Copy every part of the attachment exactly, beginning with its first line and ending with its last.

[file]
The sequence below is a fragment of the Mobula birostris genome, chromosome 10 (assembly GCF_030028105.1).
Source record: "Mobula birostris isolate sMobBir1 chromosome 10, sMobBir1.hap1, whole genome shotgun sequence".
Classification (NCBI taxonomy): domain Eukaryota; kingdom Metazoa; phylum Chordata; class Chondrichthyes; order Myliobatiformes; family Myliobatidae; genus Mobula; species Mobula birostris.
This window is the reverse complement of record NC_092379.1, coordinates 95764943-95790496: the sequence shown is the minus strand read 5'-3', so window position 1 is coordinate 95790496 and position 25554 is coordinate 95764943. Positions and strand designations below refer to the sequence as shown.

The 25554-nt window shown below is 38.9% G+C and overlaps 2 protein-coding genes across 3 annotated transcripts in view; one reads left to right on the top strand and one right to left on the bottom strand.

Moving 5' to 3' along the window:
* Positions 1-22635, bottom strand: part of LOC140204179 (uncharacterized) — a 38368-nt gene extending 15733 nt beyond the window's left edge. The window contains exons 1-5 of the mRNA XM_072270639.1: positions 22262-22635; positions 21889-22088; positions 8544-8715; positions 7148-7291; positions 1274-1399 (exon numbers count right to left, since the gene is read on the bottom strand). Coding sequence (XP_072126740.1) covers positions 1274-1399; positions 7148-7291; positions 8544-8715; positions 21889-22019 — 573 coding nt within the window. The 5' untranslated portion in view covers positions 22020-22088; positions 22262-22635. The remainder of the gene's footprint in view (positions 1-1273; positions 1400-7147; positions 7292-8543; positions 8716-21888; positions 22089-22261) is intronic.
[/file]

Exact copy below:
The sequence below is a fragment of the Mobula birostris genome, chromosome 10 (assembly GCF_030028105.1).
Source record: "Mobula birostris isolate sMobBir1 chromosome 10, sMobBir1.hap1, whole genome shotgun sequence".
Classification (NCBI taxonomy): domain Eukaryota; kingdom Metazoa; phylum Chordata; class Chondrichthyes; order Myliobatiformes; family Myliobatidae; genus Mobula; species Mobula birostris.
This window is the reverse complement of record NC_092379.1, coordinates 95764943-95790496: the sequence shown is the minus strand read 5'-3', so window position 1 is coordinate 95790496 and position 25554 is coordinate 95764943. Positions and strand designations below refer to the sequence as shown.

The 25554-nt window shown below is 38.9% G+C and overlaps 2 protein-coding genes across 3 annotated transcripts in view; one reads left to right on the top strand and one right to left on the bottom strand.

Moving 5' to 3' along the window:
* Positions 1-22635, bottom strand: part of LOC140204179 (uncharacterized) — a 38368-nt gene extending 15733 nt beyond the window's left edge. The window contains exons 1-5 of the mRNA XM_072270639.1: positions 22262-22635; positions 21889-22088; positions 8544-8715; positions 7148-7291; positions 1274-1399 (exon numbers count right to left, since the gene is read on the bottom strand). Coding sequence (XP_072126740.1) covers positions 1274-1399; positions 7148-7291; positions 8544-8715; positions 21889-22019 — 573 coding nt within the window. The 5' untranslated portion in view covers positions 22020-22088; positions 22262-22635. The remainder of the gene's footprint in view (positions 1-1273; positions 1400-7147; positions 7292-8543; positions 8716-21888; positions 22089-22261) is intronic.